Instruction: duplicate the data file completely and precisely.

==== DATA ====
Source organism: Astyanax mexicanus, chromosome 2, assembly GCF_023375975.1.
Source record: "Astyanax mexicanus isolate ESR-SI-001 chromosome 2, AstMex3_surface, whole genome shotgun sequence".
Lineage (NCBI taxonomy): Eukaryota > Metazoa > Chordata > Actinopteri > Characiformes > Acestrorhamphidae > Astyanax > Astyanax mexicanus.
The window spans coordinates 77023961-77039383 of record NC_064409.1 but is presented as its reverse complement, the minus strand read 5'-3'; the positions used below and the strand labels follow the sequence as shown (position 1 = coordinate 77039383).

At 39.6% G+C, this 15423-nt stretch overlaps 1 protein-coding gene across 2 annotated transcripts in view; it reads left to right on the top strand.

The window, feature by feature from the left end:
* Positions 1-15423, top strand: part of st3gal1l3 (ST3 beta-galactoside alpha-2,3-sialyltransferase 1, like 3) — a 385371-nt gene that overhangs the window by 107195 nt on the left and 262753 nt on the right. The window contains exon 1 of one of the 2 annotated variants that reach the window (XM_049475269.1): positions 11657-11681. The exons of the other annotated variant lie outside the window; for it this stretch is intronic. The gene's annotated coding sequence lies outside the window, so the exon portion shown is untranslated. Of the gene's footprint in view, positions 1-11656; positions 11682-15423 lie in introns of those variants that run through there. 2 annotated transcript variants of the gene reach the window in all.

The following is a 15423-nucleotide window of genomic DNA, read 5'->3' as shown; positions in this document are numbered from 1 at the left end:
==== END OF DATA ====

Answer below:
Source organism: Astyanax mexicanus, chromosome 2, assembly GCF_023375975.1.
Source record: "Astyanax mexicanus isolate ESR-SI-001 chromosome 2, AstMex3_surface, whole genome shotgun sequence".
Lineage (NCBI taxonomy): Eukaryota > Metazoa > Chordata > Actinopteri > Characiformes > Acestrorhamphidae > Astyanax > Astyanax mexicanus.
The window spans coordinates 77023961-77039383 of record NC_064409.1 but is presented as its reverse complement, the minus strand read 5'-3'; the positions used below and the strand labels follow the sequence as shown (position 1 = coordinate 77039383).

At 39.6% G+C, this 15423-nt stretch overlaps 1 protein-coding gene across 2 annotated transcripts in view; it reads left to right on the top strand.

The window, feature by feature from the left end:
* Positions 1-15423, top strand: part of st3gal1l3 (ST3 beta-galactoside alpha-2,3-sialyltransferase 1, like 3) — a 385371-nt gene that overhangs the window by 107195 nt on the left and 262753 nt on the right. The window contains exon 1 of one of the 2 annotated variants that reach the window (XM_049475269.1): positions 11657-11681. The exons of the other annotated variant lie outside the window; for it this stretch is intronic. The gene's annotated coding sequence lies outside the window, so the exon portion shown is untranslated. Of the gene's footprint in view, positions 1-11656; positions 11682-15423 lie in introns of those variants that run through there. 2 annotated transcript variants of the gene reach the window in all.

The following is a 15423-nucleotide window of genomic DNA, read 5'->3' as shown; positions in this document are numbered from 1 at the left end: